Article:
Great Depression, America’s unemployment rate had never been above
3.7%. By 1933 it reached 25%. Americans had to cut
back: milk was replaced by water and meat completely vanished
from most meals. Even those who had money learnt to save it
carefully, because they might lose their jobs at any moment, and many
of those who had jobs were working fewer hours for lower wages,
bringing home paychecks that might have been reduced by a third or
more. It seemed that the American Dream was over.
*Read from ‘Brother Can You Spare a Dime’ on page 374.
*Many people had their homes foreclosed upon or could not pay their
rent, and ended up homeless, sometimes living in cardboard or plywood
shacks grouped together in shanty-towns called Hoovervilles.
Those who could stood in bread lines or went to soup kitchens where
food was given away free by charities.
*In the South, as crop prices fell further and further, farmers lost
their farms to bank foreclosures and became tenant farmers or
sharecroppers. Others moved west looking for work, but even
Western farmers were in trouble, as a long drought had dried up the
soil on many Western farms. Eventually dams were built out west
that created reservoirs to make droughts less destructive, but in the
1920s and early 1930s, there was no such help.
*Tornadoes and other high winds blew this loose dirt around and turned
the region into a Dust Bowl. These farmers moved west, too,
looking for work picking oranges or doing other work in
California. Although they went there from all parts of the
country, so many came from Oklahoma that as group the farmers who went
to the west coast looking for work were called Okies.
*Throughout America, the Depression did not just affect people’s
income, it affected how they felt about themselves and their place in
society. Men who had once been their families’ breadwinners felt
worthless. Women sometimes became breadwinners, going to work at
odd jobs, often doing sewing work. Children could tell their
parents were depressed, even if they often did not understand
why. While these shared hardships brought some families closer
together, some families broke up under the stress.
*Things were particularly hard for minorities, particularly the
African-Americans who had moved north in the Great Migration. Due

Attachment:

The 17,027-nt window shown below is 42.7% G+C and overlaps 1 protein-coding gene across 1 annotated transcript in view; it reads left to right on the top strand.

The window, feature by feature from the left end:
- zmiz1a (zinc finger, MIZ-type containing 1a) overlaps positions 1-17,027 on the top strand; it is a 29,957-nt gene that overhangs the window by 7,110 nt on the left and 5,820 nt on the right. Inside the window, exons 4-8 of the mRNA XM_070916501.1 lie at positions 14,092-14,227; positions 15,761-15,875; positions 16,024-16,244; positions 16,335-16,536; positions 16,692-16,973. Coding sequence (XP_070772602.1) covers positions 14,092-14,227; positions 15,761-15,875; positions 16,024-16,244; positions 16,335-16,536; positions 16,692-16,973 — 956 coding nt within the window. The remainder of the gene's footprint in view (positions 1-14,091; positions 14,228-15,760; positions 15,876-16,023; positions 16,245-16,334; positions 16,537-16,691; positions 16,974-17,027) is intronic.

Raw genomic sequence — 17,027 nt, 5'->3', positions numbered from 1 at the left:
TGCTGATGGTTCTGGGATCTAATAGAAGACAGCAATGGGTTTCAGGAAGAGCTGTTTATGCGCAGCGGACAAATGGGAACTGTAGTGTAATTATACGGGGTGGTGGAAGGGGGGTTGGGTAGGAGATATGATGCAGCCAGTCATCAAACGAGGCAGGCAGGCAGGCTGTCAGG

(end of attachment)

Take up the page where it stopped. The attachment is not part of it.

to prejudice, they were often the last men hired and the first ones
fired. In 1932, the black unemployment rate was about 50%
*Mexican-Americans faced discrimination in the Southwest, where many
Anglo-Americans demanded their repatriation—return to Mexico (by force,
if necessary)—and hundreds of thousands did return to Mexico.
Nonetheless, many more remained in the Southwest.
*Herbert Hoover insisted that prosperity is just around the corner, and
he tried to bring America out of the Great Depression (he first used
the term depression, thinking it sounded better than the 19th century
terms ‘crash’ and ‘panic’).
*Hoover tried to keep the government from giving direct aid, feeling
that was not the Federal Government’s role. He tried, instead, to
encourage volunteerism, asking businesses to keep employing the same
people at the same wages and asking workers not to demand more.
He asked the rich to give more to charity.
Volunteerism had worked during and after World War I, but it was not
enough to correct the Great Depression (even though many more people
did give to charity and volunteer in soup kitchens and other charities).
*Hoover did want the government to cut taxes, lower interest rates,
create public works programmes, and even eventually began to lend money
to large corporations through the Reconstruction Finance Corporation,
hoping this would allow them to keep their workers employed, but for
the most part it did not. One of the few successes was the
construction of Boulder Dam, later renamed Hoover Dam. However,
the government’s first efforts did not reverse the Depression.
*For one thing, Hoover had faith in localism, and expected local
governments to solve local problems, knowing that if enough local
governments could solve their problems, eventually all the country’s
problems could be solved. However, the country was now so
interconnected by roads, railroads, and communication that each area’s
problems affected many others, and local governments were not up to the
*Some people wanted radical solutions. Some communists wanted a
socialist revolution that would make the government take care of the
people. Some fascists wanted a strong national government that
would force people to work together. Most Americans, though,
still had faith in progress and democracy—the American Dream.
*The most radical movement during the Depression was the creation of
the Bonus Army. In 1924, Congress had promised to pay all World
War I veterans a lump sum pension in 1945. However, as the
Depression got worse, 20,000 unemployed veterans marched on Washington
in 1932, demanding early payment of those pensions. When they
reached Washington, they set up camp outside town, and rioted when the
police tried to force them to leave.
*Hoover sympathised with the Bonus Army, but he did not want them
threatening the government, so he sent Douglas MacArthur to run them
off. He used excessive force, though, with the cavalry pulling
their sabres, tear gas being fired into the camp, and US soldiers
marching against ragged veterans with bayonets. As Americans saw
pictures of this and heard reports of hundreds of veterans being
wounded or killed, Hoover’s popularity, already low, fell further, and,
although he ran for re-election in 1932, had no real chance of winning.